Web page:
Madeleine L'Engle's A Wrinkle in Time is a classic 1962 YA science fiction novel about 13-year-old Meg Murry, who is sent, along with her young brother and a friend, to another planet by superbeings to rescue her father from an evil called the Black Thing. It's awesome. And now it's even more awesome: Three previously unpublished pages have appeared.
The new pages were discovered by L'Engle's granddaughter, Charlotte Jones Voiklis, and published by The Wall Street Journal (seriously).
The novel is filled with complex ideas such as inter-dimensional travel and tesseracts, as well as more simple (but never simplistic) concepts such as love and family. But these new pages are overtly political.
At one point, Meg's father describes totalitarianism: "It’s like Russia under Kruschev. Or Germany and Hitler. Countries under dictatorships. Franco. Mussolini. Castro. Mao." He also tells her, "'I've come to the conclusion, Mr. Murray said slowly, 'that [security] is the greatest evil there is…. This sick longing for security is a dangerous thing, Meg, as insidious as the strontium 90 from our nuclear explosions.'”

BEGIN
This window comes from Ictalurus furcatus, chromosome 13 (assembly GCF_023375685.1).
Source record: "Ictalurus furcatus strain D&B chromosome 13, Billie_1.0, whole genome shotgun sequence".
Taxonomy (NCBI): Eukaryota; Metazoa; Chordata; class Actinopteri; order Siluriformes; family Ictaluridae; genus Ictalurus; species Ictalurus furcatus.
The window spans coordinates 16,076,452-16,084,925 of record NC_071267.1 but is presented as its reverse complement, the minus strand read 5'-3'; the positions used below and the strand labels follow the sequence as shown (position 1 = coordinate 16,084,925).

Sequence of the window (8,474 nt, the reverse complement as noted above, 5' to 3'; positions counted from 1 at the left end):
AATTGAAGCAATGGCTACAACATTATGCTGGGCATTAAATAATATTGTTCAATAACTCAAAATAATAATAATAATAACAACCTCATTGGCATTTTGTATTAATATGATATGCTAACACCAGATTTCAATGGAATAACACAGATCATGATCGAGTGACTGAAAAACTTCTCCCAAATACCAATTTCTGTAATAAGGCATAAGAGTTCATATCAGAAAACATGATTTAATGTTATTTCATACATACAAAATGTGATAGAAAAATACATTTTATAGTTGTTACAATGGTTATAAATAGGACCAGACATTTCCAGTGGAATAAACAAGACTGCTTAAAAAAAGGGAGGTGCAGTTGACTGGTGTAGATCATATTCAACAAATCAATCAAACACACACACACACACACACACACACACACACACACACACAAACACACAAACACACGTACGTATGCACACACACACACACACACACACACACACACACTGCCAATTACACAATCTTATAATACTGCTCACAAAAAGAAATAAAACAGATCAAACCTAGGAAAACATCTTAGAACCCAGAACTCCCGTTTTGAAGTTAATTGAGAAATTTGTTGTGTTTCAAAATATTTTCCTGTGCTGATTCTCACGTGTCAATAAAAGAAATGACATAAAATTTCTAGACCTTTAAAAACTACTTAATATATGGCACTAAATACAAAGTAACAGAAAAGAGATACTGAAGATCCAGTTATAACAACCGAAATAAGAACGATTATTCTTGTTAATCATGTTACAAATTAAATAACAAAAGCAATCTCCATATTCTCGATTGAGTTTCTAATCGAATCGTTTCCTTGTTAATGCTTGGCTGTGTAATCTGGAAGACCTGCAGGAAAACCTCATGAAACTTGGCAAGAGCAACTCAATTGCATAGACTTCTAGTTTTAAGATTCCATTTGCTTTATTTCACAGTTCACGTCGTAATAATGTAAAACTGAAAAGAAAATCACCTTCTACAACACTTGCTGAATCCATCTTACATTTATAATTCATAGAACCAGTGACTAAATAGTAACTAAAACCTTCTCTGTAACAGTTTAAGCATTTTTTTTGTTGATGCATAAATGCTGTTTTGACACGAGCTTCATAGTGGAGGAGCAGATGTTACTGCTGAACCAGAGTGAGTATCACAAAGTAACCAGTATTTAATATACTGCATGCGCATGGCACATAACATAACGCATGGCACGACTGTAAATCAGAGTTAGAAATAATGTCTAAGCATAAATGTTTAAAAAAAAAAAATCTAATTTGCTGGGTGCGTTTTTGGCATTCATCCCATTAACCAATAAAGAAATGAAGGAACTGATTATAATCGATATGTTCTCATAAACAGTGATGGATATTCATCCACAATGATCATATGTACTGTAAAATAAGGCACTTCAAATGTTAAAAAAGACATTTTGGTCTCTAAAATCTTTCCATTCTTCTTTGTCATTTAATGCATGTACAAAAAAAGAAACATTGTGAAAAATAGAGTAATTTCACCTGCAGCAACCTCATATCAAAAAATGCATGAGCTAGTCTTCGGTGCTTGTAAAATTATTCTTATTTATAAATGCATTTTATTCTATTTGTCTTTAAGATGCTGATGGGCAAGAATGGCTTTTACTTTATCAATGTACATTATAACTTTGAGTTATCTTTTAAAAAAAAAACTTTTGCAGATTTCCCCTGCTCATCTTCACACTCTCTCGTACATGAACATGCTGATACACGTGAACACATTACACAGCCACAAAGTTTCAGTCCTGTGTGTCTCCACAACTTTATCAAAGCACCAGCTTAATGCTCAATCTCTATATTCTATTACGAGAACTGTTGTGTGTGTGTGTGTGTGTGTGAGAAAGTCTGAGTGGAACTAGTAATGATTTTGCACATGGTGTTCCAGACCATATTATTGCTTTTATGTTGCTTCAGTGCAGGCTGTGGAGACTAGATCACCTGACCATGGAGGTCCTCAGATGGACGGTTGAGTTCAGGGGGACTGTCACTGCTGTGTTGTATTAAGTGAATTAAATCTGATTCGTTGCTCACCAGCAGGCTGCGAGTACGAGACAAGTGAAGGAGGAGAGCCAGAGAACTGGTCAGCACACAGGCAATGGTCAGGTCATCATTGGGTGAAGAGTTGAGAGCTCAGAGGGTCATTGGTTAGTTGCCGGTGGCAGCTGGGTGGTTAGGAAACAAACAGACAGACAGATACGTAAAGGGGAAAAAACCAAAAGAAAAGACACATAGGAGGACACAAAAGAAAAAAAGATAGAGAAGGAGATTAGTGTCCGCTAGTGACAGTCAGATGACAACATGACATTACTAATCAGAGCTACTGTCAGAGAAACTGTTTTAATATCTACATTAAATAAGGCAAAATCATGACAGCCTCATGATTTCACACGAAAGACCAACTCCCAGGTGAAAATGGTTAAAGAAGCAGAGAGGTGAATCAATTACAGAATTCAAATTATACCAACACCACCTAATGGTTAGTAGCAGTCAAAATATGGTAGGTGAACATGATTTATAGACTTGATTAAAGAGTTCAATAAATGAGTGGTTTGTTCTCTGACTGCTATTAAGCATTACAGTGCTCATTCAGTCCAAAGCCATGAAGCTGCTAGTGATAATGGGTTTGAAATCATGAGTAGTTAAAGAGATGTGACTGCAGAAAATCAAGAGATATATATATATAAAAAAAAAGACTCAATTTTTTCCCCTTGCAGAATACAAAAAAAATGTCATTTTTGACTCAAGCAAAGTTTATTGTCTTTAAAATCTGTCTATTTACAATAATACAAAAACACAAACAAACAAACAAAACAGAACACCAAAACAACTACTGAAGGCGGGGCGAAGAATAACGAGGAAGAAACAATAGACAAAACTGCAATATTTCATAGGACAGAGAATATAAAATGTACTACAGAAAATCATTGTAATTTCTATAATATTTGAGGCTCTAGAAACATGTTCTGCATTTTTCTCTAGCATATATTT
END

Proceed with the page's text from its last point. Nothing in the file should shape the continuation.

That sharply contrasts with the rest of the book, which is more concerned with geometry than with politics. The pages are well written, as is all of L'Engle's writing, but they don't quite belong.
According to the Wall Street Journal,
They agreed with Ms. Voiklis that cutting it was the right decision, one which strengthened the narrative. The section was too didactic, and would have dated the book, some said. Suzanne Bray, a L’Engle scholar who teaches at Université Catholique de Lille in France, said the section likely was cut precisely because it was “too political, or too obviously political”—something the author generally avoided in her writing.
Still, it's delightful to read more L'Engle, no matter how different it is. See for yourself at the Wall Street Journal.
The novel is currently being turned into a screenplay by Frozen co-writer and director Jennifer Lee.